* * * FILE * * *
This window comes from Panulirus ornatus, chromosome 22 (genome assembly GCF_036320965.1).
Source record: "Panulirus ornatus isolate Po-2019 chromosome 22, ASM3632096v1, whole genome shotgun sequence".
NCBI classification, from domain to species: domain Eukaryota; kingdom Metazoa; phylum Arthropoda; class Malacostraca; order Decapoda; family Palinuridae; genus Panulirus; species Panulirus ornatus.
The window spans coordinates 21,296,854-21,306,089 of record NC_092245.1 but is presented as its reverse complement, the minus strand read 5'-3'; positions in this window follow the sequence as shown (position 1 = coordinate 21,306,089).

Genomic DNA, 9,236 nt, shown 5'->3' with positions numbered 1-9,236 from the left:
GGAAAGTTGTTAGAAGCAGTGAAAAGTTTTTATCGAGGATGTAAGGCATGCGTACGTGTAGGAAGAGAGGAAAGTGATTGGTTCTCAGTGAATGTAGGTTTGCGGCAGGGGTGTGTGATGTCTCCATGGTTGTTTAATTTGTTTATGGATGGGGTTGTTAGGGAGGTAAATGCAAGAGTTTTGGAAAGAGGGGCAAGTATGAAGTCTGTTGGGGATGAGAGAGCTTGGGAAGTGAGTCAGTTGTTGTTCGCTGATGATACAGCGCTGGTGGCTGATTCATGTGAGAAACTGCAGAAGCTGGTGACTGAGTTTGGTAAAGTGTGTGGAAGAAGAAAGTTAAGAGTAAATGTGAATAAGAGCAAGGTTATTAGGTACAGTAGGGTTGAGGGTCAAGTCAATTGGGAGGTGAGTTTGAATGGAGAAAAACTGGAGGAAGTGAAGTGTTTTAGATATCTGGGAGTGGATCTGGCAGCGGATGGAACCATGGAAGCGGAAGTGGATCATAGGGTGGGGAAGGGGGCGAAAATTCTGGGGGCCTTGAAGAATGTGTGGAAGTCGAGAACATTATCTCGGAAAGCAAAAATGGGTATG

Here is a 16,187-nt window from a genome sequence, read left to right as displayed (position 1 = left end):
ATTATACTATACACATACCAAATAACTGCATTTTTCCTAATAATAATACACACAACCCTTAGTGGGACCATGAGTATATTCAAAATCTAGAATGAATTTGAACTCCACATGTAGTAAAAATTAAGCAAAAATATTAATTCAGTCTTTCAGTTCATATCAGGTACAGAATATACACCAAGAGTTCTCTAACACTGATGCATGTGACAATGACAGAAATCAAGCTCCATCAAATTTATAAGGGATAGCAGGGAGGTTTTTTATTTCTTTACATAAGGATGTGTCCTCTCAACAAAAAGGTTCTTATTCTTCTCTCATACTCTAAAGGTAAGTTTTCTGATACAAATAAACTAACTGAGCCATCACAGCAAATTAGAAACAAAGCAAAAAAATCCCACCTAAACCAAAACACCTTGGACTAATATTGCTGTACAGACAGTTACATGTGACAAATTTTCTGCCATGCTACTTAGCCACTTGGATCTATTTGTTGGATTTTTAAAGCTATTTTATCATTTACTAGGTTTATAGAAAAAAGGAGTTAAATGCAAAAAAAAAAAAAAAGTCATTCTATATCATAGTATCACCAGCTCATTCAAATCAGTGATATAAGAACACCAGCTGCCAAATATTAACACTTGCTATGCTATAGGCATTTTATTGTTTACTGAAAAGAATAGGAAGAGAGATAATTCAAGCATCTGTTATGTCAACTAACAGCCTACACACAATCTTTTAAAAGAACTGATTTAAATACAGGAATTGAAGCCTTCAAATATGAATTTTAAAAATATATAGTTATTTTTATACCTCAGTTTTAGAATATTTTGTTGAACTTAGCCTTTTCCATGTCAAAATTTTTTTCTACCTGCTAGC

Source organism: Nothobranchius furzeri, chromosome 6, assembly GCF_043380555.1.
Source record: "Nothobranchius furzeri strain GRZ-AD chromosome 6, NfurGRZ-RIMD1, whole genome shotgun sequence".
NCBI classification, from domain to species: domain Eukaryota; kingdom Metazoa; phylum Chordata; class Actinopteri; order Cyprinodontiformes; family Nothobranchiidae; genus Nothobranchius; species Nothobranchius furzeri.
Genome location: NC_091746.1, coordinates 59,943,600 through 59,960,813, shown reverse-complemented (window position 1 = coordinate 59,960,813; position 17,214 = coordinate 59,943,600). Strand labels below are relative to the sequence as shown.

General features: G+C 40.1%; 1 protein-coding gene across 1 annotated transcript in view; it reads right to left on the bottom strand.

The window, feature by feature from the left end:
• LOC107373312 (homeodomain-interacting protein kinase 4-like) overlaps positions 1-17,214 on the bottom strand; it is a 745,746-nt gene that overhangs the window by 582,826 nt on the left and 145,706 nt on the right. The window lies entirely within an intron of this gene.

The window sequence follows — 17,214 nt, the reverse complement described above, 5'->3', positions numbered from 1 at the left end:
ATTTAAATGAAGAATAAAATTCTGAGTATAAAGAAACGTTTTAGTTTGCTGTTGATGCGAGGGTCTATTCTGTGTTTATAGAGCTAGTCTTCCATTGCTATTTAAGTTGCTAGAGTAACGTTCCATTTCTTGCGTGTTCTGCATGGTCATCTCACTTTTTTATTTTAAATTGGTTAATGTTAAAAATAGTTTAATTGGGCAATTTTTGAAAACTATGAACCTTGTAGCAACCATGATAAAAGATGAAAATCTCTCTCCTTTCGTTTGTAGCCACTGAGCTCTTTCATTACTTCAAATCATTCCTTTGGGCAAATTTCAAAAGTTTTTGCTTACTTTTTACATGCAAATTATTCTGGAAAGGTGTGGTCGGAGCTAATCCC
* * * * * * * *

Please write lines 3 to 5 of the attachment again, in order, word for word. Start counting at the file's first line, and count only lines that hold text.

NCBI classification, from domain to species: domain Eukaryota; kingdom Metazoa; phylum Arthropoda; class Malacostraca; order Decapoda; family Palinuridae; genus Panulirus; species Panulirus ornatus.
The window spans coordinates 21,296,854-21,306,089 of record NC_092245.1 but is presented as its reverse complement, the minus strand read 5'-3'; positions in this window follow the sequence as shown (position 1 = coordinate 21,306,089).

Genomic DNA, 9,236 nt, shown 5'->3' with positions numbered 1-9,236 from the left: